However, the ability to use MR imaging techniques to monitor the position of a catheter or other device within the endovascular space of a patient or, for that matter, within a path to any remote destination, does not resolve the difficulty of manually guiding the catheter or device to a destination site that may require, e.g., traversing a tortuous or sharply angled vasculature or other conduit, or guiding the tip of the catheter into small diameter vessels or other branch lines.
Accordingly, there remains a need in the art for a method by which the travel of a catheter or other device to a remote location within endovascular space or along a path to the remote location, can be guided by remote control. In addition, there is a need in the art for an apparatus to effect such a method and to a catheter useful with such a method.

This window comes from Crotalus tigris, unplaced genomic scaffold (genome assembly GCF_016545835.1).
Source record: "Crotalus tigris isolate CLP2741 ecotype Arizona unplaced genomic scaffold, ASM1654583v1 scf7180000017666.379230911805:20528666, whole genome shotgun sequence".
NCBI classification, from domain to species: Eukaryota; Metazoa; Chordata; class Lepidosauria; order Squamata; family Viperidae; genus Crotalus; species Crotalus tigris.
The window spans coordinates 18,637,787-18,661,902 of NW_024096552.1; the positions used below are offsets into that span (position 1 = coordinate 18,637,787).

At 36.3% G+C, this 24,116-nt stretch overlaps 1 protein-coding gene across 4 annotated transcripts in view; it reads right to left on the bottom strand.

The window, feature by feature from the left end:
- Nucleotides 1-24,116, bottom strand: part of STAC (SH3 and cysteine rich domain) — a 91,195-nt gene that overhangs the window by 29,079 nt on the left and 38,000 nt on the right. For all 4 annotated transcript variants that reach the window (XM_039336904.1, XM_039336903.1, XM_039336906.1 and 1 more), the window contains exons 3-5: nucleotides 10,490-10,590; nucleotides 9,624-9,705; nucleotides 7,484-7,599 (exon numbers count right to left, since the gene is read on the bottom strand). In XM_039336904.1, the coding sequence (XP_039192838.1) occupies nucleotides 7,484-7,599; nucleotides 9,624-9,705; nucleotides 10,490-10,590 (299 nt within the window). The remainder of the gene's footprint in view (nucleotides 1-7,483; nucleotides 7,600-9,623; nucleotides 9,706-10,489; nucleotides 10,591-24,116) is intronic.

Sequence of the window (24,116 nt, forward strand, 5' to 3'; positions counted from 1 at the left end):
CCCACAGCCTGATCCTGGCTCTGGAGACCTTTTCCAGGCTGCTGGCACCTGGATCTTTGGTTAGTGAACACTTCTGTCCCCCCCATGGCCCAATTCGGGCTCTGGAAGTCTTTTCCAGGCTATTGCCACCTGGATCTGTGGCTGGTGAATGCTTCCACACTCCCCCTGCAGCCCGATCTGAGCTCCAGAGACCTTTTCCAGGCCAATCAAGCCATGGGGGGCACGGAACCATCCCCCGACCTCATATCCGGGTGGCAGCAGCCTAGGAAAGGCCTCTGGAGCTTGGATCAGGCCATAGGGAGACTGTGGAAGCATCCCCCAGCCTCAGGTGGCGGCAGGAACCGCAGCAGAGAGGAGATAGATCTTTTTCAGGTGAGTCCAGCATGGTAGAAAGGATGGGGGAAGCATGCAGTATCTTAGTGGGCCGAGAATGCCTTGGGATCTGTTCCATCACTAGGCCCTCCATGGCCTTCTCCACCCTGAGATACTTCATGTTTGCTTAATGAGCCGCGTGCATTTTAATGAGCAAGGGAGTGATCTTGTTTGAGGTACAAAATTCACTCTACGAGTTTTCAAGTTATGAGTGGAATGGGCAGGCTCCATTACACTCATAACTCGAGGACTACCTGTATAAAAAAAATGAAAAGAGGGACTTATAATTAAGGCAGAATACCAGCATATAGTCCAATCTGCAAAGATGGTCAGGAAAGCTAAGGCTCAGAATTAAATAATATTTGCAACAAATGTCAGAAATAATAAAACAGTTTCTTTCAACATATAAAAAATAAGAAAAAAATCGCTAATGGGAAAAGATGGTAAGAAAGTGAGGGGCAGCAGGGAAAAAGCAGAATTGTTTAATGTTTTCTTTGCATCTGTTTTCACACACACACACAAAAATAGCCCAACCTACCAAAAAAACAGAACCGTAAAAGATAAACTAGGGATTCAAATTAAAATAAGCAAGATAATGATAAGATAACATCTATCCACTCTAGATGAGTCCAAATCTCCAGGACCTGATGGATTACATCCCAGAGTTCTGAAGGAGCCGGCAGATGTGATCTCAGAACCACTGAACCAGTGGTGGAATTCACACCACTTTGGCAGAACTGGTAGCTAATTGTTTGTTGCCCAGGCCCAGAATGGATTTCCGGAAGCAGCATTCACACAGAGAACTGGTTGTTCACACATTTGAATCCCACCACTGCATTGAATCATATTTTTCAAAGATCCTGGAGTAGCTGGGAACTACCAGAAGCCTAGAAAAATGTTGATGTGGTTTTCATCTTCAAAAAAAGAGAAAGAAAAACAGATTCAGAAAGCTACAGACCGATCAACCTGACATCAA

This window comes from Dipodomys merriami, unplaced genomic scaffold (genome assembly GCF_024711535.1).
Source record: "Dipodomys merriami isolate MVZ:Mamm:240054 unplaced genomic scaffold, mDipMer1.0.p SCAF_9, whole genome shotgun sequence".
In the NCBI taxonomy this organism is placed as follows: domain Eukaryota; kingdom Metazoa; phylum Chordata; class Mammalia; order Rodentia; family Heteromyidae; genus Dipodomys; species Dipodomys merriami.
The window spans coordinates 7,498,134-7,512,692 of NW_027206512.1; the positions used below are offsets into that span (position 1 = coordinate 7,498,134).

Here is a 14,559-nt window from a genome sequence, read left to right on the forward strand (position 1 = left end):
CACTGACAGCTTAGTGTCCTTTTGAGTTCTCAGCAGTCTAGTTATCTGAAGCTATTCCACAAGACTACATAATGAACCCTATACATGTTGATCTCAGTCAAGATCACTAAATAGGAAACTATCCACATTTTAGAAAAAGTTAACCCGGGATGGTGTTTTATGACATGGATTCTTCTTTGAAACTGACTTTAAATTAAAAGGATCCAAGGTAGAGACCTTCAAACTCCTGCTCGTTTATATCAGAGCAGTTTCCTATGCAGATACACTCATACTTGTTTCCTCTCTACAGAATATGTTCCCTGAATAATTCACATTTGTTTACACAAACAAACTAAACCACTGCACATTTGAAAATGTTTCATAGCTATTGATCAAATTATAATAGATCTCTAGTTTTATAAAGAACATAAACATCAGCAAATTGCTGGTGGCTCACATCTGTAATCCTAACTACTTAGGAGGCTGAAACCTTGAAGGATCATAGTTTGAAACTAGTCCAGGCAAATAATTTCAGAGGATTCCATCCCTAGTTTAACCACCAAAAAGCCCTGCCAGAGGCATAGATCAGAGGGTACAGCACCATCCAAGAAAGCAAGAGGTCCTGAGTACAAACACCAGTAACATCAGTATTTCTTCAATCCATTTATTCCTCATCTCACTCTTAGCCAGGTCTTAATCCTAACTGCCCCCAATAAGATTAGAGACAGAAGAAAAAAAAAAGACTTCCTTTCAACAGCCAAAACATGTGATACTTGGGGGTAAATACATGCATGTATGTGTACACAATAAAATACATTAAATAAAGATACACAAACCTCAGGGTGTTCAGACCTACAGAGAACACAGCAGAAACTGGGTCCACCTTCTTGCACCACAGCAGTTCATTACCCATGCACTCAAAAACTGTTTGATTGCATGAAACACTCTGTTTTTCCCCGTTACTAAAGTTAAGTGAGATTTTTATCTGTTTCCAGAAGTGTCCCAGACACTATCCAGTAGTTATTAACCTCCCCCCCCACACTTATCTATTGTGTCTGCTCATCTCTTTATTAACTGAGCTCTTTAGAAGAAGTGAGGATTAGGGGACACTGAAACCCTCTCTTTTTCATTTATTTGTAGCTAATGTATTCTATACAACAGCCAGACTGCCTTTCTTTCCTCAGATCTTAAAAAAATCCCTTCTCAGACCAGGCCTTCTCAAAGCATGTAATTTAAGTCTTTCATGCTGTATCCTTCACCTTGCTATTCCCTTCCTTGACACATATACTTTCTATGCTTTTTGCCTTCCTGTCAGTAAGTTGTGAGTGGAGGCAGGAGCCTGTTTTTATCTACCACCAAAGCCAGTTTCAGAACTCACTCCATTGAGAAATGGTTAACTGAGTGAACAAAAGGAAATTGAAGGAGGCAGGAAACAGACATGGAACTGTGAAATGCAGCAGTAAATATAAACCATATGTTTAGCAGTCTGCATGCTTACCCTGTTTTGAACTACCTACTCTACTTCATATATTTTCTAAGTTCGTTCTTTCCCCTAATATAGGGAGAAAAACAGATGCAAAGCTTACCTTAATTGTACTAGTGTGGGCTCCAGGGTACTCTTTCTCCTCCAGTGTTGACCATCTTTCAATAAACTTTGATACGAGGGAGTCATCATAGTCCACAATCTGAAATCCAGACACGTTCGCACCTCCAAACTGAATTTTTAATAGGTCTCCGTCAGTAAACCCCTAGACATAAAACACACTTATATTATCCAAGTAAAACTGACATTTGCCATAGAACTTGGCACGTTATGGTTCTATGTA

Accordingly, it is a primary object of the invention to address the above-mentioned need in the art, by providing an apparatus for directing the movement of a directable device.
It is another object of the invention to provide an apparatus for directing movement of a directable device, comprising a substrate wrapped with a steering coil capable of conducting electric current that, when the current is passed therethrough, creates a local directional magnetic moment, a means for applying an electric current through the coil, and a means for generating an external magnetic field to which the a directable device is exposed.
It is yet another object of the invention to provide a method of directing the movement of a directable device. The method comprises providing (i) the directable device comprising a substrate wrapped with a steering coil capable of conducting electric current that when the current is passed therethrough creates a local directional magnetic moment, (ii) a means for applying an electric current through the coil, (iii) a means for generating an external magnetic field to which the directable device is exposed, applying an electric current through the coil, and generating a magnetic field at a strength and frequency, including direct current, sufficient to effect the direction of movement of the directable device.